Not everyone can see 3D, and sometimes 3D causes discomfort
Between 5 percent and 10 percent of Americans suffer from "stereo blindness." They often have good depth perception -- which relies on more than just stereopsis -- but cannot perceive the depth dimension of 3D video presentations.
By the same token, some 3D presentations can cause eye fatigue, headaches, or other discomfort in some viewers, particularly over long periods of time. In CNET's experience, and in the opinions of most experts we've consulted, the main cause of eye fatigue isn't the 3D technology itself -- it's badly produced 3D content. That said, you'll still need to give yourself a few minutes to get used to the effect, which can seem jarring at first. Check out "Don't sit too close to the (3D) TV" for more on how 3D can affect viewers.
Active vs. passive 3D TVs
There are two types of 3D TVs on the market today: active and passive. Both will work with any source -- there's no such thing as "active" or "passive" 3D Blu-ray players, for example -- but they produce the 3D effect in distinctly different ways.
Active 3D was first widely introduced in 2010 by most TV makers, while passive 3D widely debuted in 2011. The main difference is in the glasses: active glasses use liquid crystal shutters that run on batteries, while passive glasses use simple polarizing lenses, similar to what you'll get in most U.S. 3D theaters. You'll hear a lot of claims about each if you're comparing 3D-compatible TVs, so here's what you need to know.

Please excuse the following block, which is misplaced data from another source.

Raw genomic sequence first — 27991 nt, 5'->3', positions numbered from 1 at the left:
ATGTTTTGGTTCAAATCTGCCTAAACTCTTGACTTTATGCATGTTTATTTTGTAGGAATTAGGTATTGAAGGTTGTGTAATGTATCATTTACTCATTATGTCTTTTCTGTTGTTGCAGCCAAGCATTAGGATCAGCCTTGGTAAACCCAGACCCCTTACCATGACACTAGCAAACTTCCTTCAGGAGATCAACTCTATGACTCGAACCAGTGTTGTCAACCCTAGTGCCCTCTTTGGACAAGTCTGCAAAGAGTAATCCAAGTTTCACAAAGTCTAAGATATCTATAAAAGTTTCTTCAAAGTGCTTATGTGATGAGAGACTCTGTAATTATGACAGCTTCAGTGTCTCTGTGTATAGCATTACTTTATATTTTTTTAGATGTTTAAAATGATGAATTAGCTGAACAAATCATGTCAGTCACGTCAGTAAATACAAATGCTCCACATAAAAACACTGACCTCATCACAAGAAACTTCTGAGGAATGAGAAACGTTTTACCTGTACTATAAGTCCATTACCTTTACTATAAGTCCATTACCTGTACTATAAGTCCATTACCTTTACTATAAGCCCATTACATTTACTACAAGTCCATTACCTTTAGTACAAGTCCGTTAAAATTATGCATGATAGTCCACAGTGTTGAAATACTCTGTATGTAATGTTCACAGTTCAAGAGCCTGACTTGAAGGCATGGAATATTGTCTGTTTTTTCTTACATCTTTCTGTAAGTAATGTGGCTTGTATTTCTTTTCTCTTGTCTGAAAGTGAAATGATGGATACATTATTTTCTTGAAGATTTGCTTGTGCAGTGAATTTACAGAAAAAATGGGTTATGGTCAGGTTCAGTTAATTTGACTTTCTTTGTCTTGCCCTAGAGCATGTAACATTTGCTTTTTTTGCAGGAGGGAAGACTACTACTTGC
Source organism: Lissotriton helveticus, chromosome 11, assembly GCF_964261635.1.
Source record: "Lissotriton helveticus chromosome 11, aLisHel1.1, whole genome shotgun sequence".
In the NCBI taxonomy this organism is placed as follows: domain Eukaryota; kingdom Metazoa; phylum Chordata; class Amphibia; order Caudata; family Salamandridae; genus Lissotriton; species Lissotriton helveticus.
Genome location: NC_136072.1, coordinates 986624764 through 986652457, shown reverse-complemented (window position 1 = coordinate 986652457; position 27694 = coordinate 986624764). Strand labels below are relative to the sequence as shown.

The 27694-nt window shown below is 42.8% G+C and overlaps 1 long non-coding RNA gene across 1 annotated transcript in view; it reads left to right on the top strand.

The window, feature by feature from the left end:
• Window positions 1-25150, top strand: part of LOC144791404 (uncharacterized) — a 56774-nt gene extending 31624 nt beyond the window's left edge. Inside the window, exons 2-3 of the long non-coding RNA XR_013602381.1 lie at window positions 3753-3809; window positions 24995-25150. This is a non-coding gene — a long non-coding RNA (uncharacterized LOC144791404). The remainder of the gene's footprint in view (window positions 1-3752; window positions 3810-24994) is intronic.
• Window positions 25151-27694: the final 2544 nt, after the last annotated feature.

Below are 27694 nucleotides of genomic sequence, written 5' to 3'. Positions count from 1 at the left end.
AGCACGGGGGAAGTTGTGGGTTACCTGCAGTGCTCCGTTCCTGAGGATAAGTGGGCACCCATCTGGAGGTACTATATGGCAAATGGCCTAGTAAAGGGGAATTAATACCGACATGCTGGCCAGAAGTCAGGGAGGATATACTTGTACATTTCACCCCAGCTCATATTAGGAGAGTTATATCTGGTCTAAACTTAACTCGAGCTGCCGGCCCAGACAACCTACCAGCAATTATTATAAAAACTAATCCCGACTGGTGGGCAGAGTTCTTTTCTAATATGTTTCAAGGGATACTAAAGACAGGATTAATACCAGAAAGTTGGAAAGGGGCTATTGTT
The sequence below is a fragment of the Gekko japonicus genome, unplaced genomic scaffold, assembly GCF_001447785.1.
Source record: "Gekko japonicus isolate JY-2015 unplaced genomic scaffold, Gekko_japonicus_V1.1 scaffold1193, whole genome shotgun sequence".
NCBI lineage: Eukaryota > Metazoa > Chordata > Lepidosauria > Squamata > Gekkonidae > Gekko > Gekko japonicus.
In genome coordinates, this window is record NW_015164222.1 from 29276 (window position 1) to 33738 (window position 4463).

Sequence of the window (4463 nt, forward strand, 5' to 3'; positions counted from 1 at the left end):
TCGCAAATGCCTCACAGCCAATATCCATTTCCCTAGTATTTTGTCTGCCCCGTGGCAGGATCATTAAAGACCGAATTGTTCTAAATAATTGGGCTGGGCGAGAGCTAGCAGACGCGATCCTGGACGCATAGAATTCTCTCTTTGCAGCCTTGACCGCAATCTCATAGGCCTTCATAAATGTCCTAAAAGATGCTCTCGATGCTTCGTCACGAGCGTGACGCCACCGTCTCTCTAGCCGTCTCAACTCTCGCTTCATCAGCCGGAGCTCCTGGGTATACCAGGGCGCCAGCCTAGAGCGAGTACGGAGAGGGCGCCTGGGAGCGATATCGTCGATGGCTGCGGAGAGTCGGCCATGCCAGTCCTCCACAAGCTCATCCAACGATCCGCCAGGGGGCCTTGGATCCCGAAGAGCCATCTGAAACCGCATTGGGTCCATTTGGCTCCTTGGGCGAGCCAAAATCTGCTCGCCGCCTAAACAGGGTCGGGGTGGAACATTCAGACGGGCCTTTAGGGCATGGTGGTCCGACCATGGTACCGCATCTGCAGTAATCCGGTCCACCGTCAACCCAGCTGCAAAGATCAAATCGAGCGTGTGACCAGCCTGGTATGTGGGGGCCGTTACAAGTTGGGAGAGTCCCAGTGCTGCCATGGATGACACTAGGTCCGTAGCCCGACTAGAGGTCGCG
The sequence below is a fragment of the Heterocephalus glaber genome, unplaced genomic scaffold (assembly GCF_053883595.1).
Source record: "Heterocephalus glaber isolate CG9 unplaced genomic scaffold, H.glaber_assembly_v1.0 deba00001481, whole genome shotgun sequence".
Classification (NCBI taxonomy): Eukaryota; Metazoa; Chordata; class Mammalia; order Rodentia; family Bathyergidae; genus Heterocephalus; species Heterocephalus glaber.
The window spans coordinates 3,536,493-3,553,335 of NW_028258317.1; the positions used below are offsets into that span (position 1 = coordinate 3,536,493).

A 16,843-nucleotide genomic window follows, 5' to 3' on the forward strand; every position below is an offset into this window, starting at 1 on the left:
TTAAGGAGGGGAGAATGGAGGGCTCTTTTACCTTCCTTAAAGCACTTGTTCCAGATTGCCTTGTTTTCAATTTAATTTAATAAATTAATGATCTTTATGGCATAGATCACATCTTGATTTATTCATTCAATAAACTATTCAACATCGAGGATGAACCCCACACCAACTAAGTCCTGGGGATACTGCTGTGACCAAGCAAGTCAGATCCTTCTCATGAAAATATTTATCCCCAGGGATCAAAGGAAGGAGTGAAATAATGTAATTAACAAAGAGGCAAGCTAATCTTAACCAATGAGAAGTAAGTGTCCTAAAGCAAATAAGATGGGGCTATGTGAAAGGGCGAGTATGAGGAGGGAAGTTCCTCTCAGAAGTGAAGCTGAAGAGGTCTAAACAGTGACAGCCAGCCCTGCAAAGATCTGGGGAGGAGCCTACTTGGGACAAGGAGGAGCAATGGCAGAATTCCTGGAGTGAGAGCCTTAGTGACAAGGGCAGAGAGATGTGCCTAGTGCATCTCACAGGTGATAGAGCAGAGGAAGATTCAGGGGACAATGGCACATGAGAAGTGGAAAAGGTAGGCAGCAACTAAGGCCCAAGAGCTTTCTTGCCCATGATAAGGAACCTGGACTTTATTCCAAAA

3D technology varies by brand and TV display type
In 2013 LG, Vizio and Toshiba are in the passive camp, while Samsung is exclusively active. Sony sells mostly passive, while Panasonic offers passive LCDs and active plasmas.
Active 3D is starting to become less popular with TV makers than it was in the last couple of years, but with Samsung's strong support it isn't going anywhere soon. LG is the main developer of the "pattern retarder" technology used by all current passive sets.
It's also worth remembering that while an LED LCD TV can be either active or passive, plasma TVs can only be active.
Active and passive 3D TVs have similar pricing, but passive 3D glasses are cheaper
The main market advantage of passive 3D TV is inexpensive glasses. Most passive 3D TVs come with at least four pairs of passive glasses today, and some even more. In a new development for 2013, most active 3D TVs include glasses by default, too -- usually two but sometimes four pair as well.